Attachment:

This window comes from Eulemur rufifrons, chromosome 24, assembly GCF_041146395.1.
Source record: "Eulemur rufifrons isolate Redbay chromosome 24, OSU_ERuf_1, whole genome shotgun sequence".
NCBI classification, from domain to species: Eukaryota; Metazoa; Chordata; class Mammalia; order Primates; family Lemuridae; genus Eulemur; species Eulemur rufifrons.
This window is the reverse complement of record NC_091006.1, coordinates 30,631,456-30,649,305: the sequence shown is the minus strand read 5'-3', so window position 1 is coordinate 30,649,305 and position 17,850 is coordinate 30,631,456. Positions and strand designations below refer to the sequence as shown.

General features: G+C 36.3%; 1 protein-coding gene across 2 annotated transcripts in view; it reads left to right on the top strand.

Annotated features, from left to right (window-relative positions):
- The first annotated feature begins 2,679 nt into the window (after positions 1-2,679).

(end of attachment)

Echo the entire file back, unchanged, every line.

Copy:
This window comes from Eulemur rufifrons, chromosome 24, assembly GCF_041146395.1.
Source record: "Eulemur rufifrons isolate Redbay chromosome 24, OSU_ERuf_1, whole genome shotgun sequence".
NCBI classification, from domain to species: Eukaryota; Metazoa; Chordata; class Mammalia; order Primates; family Lemuridae; genus Eulemur; species Eulemur rufifrons.
This window is the reverse complement of record NC_091006.1, coordinates 30,631,456-30,649,305: the sequence shown is the minus strand read 5'-3', so window position 1 is coordinate 30,649,305 and position 17,850 is coordinate 30,631,456. Positions and strand designations below refer to the sequence as shown.

General features: G+C 36.3%; 1 protein-coding gene across 2 annotated transcripts in view; it reads left to right on the top strand.

Annotated features, from left to right (window-relative positions):
- The first annotated feature begins 2,679 nt into the window (after positions 1-2,679).